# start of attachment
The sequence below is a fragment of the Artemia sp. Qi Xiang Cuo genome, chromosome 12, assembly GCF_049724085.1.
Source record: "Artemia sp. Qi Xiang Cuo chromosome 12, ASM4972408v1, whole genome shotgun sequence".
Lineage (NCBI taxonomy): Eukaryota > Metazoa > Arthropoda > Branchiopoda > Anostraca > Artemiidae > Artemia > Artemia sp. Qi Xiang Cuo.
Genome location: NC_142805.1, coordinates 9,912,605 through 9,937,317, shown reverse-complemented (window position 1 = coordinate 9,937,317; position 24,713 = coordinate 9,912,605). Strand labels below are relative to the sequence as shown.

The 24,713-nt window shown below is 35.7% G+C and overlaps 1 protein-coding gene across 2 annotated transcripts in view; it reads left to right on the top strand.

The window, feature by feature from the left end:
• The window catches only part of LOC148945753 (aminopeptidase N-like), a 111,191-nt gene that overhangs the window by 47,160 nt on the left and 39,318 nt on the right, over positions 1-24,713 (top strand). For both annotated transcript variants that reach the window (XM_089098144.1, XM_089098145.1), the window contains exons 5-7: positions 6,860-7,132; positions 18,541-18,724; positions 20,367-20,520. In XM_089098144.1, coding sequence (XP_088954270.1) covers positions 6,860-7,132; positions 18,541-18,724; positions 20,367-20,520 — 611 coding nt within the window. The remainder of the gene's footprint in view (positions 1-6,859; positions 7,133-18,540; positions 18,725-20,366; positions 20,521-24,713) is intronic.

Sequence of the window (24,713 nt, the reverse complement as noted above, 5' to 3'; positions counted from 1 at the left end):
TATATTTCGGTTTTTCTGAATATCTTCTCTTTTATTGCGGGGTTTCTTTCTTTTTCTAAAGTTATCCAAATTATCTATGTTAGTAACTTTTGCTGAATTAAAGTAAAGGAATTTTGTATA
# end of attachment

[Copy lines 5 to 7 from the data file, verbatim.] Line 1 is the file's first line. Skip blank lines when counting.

The 24,713-nt window shown below is 35.7% G+C and overlaps 1 protein-coding gene across 2 annotated transcripts in view; it reads left to right on the top strand.

The window, feature by feature from the left end:
• The window catches only part of LOC148945753 (aminopeptidase N-like), a 111,191-nt gene that overhangs the window by 47,160 nt on the left and 39,318 nt on the right, over positions 1-24,713 (top strand). For both annotated transcript variants that reach the window (XM_089098144.1, XM_089098145.1), the window contains exons 5-7: positions 6,860-7,132; positions 18,541-18,724; positions 20,367-20,520. In XM_089098144.1, coding sequence (XP_088954270.1) covers positions 6,860-7,132; positions 18,541-18,724; positions 20,367-20,520 — 611 coding nt within the window. The remainder of the gene's footprint in view (positions 1-6,859; positions 7,133-18,540; positions 18,725-20,366; positions 20,521-24,713) is intronic.